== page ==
Welcome to Second Opinion, a semi-regular post where Giz AU offers its own perspective of a gadget the US guys have already reviewed. Today, we'll be discussing the magical successor to the magical Apple tablet, the iPad 2.
It actually goes without saying - Apple created the tablet. Sure, there may have been some gaddawful products over the past decade running Windows and claiming to be a tablet, but it was only when Apple jumped on board that the world realised that using a tablet didn't have to be a painful experience. But given that Apple is almost single-handedly responsible for the unquenchable thirst for tablets in the market today, its second generation product was always destined to be both closely scrutinised and highly demanded.
Perhaps unsurprisingly, using the iPad 2 is exactly like using the original iPad. The interface is exactly the same - big screen with smallish icons across multiple pages. There's still a minimalistic home button down the bottom of the device, a mute/screen lock switch on the side next to the volume rocker, a headphone jack and a power button on top. What is different are the two new cameras and the substantially thinner, lighter design.
It's actually surprising how much difference there is between holding the iPad 1 and 2 together. Where the first iPad seemed comfortable enough, it now feels heavy and cumbersome compared to the sleeker new model. And like Buchanan said in his review, the iPad 2 is fast - apps are like coiled springs, ready to burst open the second you press the app icon. Sure, give it a year for developers to work out how to push the updated hardware to its limits and this might not seem like such a big deal, but compared to some of the newer Android tablets I've played with, this responsiveness is amazing.
As expected, the Apple-specific apps that were designed for the new iPad - iMovie and Garageband - are testaments to Apple's strengths as a software creator. No matter how I look at it, I can't see Android or RIM (or even Microsoft, should they decide they want to join the rest of the world) creating such seamless pieces of software to demonstrate the power of their devices.
That said though, I still have big questions about the viability of the iPad (or any tablet) as a really useful tool. The inclusion of front and rear cameras allows for videoconferencing - something I was waiting for after the first generation - but as a productivity tool for a writer like myself, the iPad still doesn't compete with my laptop, despite its lightweight design and impressive power.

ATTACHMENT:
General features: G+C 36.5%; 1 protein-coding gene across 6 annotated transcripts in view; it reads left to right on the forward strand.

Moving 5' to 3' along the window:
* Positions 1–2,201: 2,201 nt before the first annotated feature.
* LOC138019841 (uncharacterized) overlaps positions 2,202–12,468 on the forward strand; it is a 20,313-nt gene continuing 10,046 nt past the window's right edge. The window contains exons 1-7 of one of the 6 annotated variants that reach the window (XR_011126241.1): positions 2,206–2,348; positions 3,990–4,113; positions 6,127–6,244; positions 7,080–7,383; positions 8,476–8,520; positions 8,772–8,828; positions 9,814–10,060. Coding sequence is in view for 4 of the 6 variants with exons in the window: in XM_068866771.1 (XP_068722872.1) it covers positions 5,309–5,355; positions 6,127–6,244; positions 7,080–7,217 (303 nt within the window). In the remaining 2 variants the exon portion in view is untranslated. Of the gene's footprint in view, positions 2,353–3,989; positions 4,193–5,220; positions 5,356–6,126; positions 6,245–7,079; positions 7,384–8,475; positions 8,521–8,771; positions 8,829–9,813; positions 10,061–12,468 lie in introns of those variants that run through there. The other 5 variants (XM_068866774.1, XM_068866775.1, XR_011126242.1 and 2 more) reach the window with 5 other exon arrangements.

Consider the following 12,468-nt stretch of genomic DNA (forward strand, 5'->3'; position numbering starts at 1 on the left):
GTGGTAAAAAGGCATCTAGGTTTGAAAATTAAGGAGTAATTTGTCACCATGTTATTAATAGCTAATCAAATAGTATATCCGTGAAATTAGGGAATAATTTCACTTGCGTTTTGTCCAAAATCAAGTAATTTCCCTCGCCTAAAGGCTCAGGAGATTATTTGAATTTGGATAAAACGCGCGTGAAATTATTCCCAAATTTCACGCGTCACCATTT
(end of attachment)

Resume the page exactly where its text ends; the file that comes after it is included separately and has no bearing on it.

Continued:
There's a lot to like about the iPad 2. The responsiveness is great. The way the smart cover locks the screen when you close it up, then unlocks it when you open it again. The growing range of apps. Infinity Sword. And the list goes on.
But far and away the most impressive feature of the iPad 2 is its battery life. Through whatever hocus pocus Apple managed to wrangle, the iPad comfortably lasted a week of minimum use, and a few days of relatively heavy use. It's the kind of battery life I want my smartphone to have. Hell, it's the kind of battery life I want ALL my gadgets to have. I don't know how Apple managed it, but I kept waiting to need to plug in the charger and kept not having to do it. That's impressive.
Even after a short hands on time with the BlackBerry Playbook, it's evident that the iPad's multitasking is lousy. I recognise there's a certain irony in noting that when it's probably one of the key reasons the tablet has such a good battery life, but there's just no helping the fact that switching apps on the iPad is cumbersome.
And although it's been mentioned before a billion times by any reviewer worth their salt, the fact you need to sync the iPad to a computer just to get it to work is well below par. Especially now that Apple has launched Airplay, connecting the iPad to your computer via a USB cable seems so 2004.
That's the billion dollar question, isn't it? Matt didn't hesitate to recommend the iPad 2 in his review, but I'm still sitting on the fence. I like the hardware. I like the software. But for the life of me I still can't work out what I could do with this that I couldn't do better with a dedicated computer and a smartphone with a solid data plan.
There are undoubtedly an army of iPad users out there who will disagree with me on this point, and that's okay. I can see how many people would be able to find a way to integrate the iPad into their day-to-day lives, whether for business or pleasure. But I'm not one of them. And before you rush out to spend hundreds of dollars on the latest shiny iTablet, I'd suggest you ask yourself whether or not the iPad can actually improve your day to day life, or if you want one purely because it's cool.